History of the Plains Indians
These deals had many challenges. Most significantly many of the native people didn’t altogether understand the document that they were signing or the conditions within it; further, the treaties did not respect the cultural norms of the Native Americans. In addition to this, the government bureaus accountable for applying these policies were weighed down with awful management and corruption. In fact many treaty conditions were never carried out.
The U.S. government rarely fulfilled their side of the agreements even when the Native Americans migrated quietly to their reservations. Unethical bureau agents frequently sold the supplies that were intended for the Indians on reservations to non-Indians. Moreover, as settlers required more land in the West, the federal government frequently decreased the size of the reservations. By this time, most of the Native American peoples were dissatisfied with the treaties and angered by settlers’ persistent hunger for territory.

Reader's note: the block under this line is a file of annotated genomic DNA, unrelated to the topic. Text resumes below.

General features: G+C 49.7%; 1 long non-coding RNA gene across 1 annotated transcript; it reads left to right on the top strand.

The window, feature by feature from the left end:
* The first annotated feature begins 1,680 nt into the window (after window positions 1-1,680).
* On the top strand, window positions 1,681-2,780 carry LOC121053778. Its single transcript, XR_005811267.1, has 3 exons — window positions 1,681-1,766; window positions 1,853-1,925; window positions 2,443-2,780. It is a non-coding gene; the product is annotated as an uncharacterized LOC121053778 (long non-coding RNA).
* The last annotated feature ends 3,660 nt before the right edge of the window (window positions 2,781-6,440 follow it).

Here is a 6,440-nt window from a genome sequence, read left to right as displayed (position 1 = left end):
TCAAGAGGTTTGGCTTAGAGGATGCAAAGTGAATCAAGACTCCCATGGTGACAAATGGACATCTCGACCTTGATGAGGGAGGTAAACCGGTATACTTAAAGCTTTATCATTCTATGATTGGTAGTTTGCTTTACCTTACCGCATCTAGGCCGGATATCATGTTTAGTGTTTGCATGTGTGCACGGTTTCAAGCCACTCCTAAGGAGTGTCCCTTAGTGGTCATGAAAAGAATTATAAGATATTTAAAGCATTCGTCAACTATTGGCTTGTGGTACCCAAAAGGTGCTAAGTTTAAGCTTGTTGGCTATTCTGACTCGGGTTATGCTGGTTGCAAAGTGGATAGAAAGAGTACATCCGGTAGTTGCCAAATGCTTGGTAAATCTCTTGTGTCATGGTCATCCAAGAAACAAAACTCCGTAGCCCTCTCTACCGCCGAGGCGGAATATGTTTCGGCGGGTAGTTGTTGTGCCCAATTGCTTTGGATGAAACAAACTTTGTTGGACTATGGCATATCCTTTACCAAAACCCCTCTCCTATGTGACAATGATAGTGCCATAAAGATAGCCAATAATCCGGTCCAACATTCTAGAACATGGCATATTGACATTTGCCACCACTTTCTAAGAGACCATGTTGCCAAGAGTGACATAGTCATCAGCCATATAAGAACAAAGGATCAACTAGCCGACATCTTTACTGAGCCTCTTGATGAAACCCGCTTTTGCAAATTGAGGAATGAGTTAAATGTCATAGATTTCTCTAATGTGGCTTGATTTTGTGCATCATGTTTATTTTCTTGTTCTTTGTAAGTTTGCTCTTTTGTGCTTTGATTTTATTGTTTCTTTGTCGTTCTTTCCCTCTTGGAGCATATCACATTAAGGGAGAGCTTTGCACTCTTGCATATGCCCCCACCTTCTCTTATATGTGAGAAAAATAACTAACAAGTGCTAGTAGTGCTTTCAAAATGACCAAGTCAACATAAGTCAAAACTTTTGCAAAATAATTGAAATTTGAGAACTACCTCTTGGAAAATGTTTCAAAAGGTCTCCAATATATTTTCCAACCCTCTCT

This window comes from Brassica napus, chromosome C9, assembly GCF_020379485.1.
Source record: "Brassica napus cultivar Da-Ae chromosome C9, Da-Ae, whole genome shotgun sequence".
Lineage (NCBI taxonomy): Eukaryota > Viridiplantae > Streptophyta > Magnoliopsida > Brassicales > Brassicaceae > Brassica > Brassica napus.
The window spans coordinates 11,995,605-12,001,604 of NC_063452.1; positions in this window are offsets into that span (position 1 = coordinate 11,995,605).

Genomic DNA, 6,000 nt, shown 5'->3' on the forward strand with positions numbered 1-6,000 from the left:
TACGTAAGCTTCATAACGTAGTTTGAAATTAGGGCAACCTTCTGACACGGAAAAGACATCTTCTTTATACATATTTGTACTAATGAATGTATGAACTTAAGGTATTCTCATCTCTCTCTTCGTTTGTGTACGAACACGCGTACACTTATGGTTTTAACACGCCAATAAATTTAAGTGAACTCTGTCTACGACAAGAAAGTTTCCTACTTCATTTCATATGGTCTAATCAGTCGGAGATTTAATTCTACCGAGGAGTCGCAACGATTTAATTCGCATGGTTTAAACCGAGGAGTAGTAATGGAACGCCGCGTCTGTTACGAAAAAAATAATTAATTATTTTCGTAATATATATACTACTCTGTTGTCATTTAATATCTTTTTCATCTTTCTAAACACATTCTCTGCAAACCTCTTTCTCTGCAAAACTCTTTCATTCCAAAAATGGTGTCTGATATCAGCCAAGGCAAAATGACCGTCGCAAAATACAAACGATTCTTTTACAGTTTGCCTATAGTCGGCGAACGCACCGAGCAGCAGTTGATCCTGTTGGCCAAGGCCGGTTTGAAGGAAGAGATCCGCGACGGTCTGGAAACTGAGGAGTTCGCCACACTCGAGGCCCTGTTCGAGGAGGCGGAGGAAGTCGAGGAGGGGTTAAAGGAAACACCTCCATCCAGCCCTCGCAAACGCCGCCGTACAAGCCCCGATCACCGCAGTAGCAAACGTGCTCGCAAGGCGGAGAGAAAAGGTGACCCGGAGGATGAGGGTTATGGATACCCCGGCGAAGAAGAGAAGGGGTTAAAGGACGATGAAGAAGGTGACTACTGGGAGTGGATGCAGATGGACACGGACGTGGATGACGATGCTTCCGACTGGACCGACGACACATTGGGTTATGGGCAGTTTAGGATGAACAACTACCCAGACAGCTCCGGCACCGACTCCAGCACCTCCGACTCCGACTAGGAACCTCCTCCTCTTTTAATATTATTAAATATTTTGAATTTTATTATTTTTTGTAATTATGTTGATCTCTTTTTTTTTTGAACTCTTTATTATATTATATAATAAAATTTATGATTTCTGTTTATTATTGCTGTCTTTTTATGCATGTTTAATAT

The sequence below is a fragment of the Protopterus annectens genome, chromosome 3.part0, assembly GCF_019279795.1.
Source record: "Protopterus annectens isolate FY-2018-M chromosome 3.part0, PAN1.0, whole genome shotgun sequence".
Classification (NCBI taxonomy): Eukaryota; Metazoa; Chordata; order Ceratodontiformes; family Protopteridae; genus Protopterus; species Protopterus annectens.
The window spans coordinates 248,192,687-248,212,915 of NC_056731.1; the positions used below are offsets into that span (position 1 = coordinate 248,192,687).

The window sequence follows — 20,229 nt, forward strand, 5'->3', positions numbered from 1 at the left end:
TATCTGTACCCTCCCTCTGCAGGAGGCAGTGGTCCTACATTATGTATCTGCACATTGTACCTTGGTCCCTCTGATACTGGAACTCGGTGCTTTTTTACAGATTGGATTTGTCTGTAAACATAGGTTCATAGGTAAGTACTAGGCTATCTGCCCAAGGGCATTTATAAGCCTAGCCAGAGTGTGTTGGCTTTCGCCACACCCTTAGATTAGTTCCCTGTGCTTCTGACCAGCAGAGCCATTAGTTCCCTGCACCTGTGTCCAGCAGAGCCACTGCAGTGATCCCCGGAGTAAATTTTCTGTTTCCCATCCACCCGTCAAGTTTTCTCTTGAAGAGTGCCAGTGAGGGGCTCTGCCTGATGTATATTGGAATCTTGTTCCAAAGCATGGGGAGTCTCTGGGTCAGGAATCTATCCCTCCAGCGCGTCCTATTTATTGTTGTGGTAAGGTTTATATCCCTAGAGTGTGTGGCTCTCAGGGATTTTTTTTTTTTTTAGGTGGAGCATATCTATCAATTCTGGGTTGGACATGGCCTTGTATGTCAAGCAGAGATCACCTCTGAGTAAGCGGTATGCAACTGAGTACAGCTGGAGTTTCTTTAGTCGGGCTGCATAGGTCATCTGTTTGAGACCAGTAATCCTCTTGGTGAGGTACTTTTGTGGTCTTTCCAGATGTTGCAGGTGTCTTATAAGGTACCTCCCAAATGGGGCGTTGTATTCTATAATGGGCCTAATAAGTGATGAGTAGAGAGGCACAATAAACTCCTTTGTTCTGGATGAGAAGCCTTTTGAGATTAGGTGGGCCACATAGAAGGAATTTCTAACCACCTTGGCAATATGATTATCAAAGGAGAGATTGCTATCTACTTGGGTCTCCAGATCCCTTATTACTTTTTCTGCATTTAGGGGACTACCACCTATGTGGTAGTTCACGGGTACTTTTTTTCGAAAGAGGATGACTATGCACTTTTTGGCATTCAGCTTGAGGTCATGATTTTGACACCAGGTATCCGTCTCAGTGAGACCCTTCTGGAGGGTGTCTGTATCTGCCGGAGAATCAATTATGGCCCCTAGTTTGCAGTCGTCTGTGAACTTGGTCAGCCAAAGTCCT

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Angered by the government’s dishonest and unjust policies, several Native American tribes, including bands of Cheyennes, Arapahos, Comanches and Sioux, battled back. As they struggled to maintain their lands and their tribes’ survival, more than one thousand skirmishes and battles broke out in the West between 1861 and 1891. In an attempt to coerce Native Americans onto the reservations and to end the violence, the U.S. government responded to these skirmishes with significant military operations. Obviously the U.S. government’s Indian policies required an adjustment.